Year 2

Some patients with life-threatening liver disease can be effectively treated with liver transplantation. However, this requires a major surgical procedure that is associated with considerable morbidity and mortality. More importantly, the long-standing shortage of donor livers has rendered this treatment unavailable to most patients. Consequently, thousands of patients with end-stage liver disease die each year while on a waiting list for liver transplantation, and tens of thousands are never put on this list. Since human embryonic stem cells replicate virtually indefinitely in culture, these cells, if differentiated into liver cells (hepatocytes), represent an infinite source of cells that can be made available to treat patients with liver failure.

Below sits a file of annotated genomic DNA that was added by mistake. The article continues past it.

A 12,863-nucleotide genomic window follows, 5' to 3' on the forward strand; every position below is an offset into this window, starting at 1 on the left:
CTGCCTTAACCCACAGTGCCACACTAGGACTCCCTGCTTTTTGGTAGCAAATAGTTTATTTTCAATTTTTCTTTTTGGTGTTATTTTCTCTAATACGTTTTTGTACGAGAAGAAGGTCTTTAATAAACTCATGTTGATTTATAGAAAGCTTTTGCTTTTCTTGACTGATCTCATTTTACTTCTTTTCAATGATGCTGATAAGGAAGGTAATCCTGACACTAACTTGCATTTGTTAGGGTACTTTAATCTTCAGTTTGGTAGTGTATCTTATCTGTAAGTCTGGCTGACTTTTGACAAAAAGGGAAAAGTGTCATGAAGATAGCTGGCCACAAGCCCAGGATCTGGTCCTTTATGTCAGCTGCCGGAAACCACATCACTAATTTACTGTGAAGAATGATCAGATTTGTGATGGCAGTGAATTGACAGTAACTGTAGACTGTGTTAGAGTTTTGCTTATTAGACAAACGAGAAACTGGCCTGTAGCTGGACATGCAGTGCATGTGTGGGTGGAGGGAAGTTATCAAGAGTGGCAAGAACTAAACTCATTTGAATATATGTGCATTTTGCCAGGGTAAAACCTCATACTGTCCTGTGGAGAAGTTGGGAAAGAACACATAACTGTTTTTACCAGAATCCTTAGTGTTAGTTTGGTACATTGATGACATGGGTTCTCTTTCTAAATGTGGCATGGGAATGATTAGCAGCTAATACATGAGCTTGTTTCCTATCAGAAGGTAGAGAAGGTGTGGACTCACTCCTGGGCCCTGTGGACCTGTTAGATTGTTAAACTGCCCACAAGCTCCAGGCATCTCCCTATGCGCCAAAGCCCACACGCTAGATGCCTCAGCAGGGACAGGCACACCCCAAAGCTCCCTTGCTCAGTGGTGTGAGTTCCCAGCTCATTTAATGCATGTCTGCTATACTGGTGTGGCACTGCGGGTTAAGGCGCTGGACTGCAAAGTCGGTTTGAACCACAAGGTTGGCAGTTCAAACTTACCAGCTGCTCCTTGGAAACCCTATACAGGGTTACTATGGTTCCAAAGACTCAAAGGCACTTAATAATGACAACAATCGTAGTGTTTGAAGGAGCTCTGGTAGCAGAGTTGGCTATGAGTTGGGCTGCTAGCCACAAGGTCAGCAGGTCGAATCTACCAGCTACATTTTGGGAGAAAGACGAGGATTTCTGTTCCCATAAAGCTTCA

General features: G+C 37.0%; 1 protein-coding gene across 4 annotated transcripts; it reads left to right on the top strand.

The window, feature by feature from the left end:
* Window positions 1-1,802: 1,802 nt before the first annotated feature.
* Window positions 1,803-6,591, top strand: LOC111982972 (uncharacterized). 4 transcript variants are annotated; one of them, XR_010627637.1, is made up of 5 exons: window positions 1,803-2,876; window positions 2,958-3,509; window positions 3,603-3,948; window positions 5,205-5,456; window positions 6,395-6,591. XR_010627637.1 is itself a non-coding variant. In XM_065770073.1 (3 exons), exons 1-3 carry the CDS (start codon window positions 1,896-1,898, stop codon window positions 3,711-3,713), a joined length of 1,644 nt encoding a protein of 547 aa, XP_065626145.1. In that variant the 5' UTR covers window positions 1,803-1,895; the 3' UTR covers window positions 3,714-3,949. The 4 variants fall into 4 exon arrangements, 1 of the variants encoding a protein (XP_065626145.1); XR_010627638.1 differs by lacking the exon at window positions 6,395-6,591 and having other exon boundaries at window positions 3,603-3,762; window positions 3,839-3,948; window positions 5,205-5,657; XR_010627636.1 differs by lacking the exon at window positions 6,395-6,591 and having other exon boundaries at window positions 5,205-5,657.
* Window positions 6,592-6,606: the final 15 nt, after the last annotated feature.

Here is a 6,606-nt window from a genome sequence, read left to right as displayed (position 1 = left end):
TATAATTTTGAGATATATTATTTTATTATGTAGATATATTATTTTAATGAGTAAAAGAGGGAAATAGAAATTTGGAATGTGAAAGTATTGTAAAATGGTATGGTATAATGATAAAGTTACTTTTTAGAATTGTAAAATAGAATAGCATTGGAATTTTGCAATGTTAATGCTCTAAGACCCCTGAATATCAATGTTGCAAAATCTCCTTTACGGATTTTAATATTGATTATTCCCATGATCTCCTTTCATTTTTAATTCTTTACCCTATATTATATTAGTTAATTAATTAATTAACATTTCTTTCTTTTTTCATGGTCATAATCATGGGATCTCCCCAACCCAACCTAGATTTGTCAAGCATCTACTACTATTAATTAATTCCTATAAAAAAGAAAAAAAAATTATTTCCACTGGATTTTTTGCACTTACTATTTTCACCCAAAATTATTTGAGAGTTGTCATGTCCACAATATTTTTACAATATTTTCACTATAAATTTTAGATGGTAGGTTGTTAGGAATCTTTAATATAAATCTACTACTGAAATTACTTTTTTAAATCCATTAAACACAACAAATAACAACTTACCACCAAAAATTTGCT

The objective of this award than is to develop a reproducible and efficient differentiation method to produce metabolically active human embryonic stem cell-derived hepatocytes. The initial requirement is that at least 90-95% of the cells must have liver-specific gene expression and possess metabolic function comparable to freshly isolated human hepatocytes. In addition, the yield from differentiation should be adequate to support preclinical studies. We believe that we made excellent progress during the grant award period towards meeting the success criteria for the quality of the cells in in vitro analysis. We firmly believe that our cells represent an exceedingly good level of hepatocyte function in culture, and that the remaining tasks are to scale-up their production and to determine a strategy to enhance their in vivo function.